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Br J Dermatol. 2015 Sep;173(3):739-50. doi: 10.1111/bjd.13898. Epub 2015 Aug 27.

Classification of neurological abnormalities in children with congenital melanocytic naevus syndrome identifies magnetic resonance imaging as the best predictor of clinical outcome.

Author information

1
Paediatric Dermatology, Great Ormond St Hospital for Children, London, U.K.
2
Neurosciences, Great Ormond St Hospital for Children, London, U.K.
3
Neurosciences Unit, UCL Institute of Child Health, London, U.K.
4
Paediatric Neurosurgery, Great Ormond St Hospital for Children, London, U.K.
5
Paediatric Neuroradiology, Great Ormond St Hospital for Children, London, U.K.
6
Genetics and Genomic Medicine, UCL Institute of Child Health, London, U.K.

Abstract

BACKGROUND:

The spectrum of central nervous system (CNS) abnormalities described in association with congenital melanocytic naevi (CMN) includes congenital, acquired, melanotic and nonmelanotic pathology. Historically, symptomatic CNS abnormalities were considered to carry a poor prognosis, although studies from large centres have suggested a much wider variation in outcome.

OBJECTIVES:

To establish whether routine MRI of the CNS is a clinically relevant investigation in children with multiple CMN (more than one at birth), and to subclassify radiological abnormalities.

METHODS:

Of 376 patients seen between 1991 and 2013, 289 fulfilled our criterion for a single screening CNS MRI, which since 2008 has been more than one CMN at birth, independent of size and site of the largest naevus. Cutaneous phenotyping and radiological variables were combined in a multiple regression model of long-term outcome measures (abnormal neurodevelopment, seizures, requirement for neurosurgery).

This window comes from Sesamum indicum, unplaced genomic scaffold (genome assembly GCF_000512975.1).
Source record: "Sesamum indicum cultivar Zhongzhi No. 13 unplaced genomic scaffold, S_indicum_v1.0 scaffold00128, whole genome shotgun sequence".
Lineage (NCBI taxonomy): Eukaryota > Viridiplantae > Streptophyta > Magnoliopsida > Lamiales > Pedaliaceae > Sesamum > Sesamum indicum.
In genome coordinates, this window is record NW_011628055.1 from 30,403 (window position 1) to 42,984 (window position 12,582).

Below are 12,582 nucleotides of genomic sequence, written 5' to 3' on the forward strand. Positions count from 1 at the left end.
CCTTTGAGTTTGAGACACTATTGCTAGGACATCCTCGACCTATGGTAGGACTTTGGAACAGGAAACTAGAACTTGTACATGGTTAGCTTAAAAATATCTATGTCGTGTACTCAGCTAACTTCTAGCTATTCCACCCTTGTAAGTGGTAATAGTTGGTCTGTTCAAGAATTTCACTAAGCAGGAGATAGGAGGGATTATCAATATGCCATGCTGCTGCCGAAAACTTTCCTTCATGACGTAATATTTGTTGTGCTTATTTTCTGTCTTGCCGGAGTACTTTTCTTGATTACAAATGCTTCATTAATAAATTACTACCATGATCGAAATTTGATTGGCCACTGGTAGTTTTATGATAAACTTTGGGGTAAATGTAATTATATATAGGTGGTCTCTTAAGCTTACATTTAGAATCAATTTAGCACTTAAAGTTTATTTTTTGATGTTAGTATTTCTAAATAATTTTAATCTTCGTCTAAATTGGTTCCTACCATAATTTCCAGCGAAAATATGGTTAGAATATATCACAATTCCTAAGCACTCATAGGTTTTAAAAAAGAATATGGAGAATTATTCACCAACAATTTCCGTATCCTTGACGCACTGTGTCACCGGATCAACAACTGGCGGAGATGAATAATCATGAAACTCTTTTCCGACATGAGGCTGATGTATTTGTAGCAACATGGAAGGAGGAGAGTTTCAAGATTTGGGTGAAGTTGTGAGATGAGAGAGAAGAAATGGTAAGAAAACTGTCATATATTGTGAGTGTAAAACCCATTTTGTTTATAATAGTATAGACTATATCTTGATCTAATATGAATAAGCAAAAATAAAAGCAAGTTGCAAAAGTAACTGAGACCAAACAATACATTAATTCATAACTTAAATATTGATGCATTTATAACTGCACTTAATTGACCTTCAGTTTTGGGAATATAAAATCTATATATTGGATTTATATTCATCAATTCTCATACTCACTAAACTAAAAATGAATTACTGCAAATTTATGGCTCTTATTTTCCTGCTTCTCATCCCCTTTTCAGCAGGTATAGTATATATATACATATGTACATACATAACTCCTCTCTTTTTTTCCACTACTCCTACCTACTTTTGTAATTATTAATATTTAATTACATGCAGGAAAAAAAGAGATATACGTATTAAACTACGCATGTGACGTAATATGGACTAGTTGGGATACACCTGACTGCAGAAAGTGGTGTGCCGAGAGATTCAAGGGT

RESULTS:

Twenty-one per cent of children with multiple CMN had an abnormal MRI. Abnormal MRI was the most significant predictor of all outcome measures. Abnormalities were subclassified into group 1 'intraparenchymal melanosis alone' (n = 28) and group 2 'all other pathology' (n = 18). Group 1 was not associated with malignancy or death during the study period, even when symptomatic with seizures or developmental delay, whereas group 2 showed a much more complex picture, requiring individual assessment.

CONCLUSIONS:

For screening for congenital neurological lesions a single MRI in multiple CMN is a clinically relevant strategy. Any child with a stepwise change in neurological/developmental symptoms or signs should have an MRI with contrast of the brain and spine to look for new CNS melanoma.

PMID:
25966033
PMCID:
PMC4737261
DOI:
10.1111/bjd.13898
[Indexed for MEDLINE]
Free PMC Article

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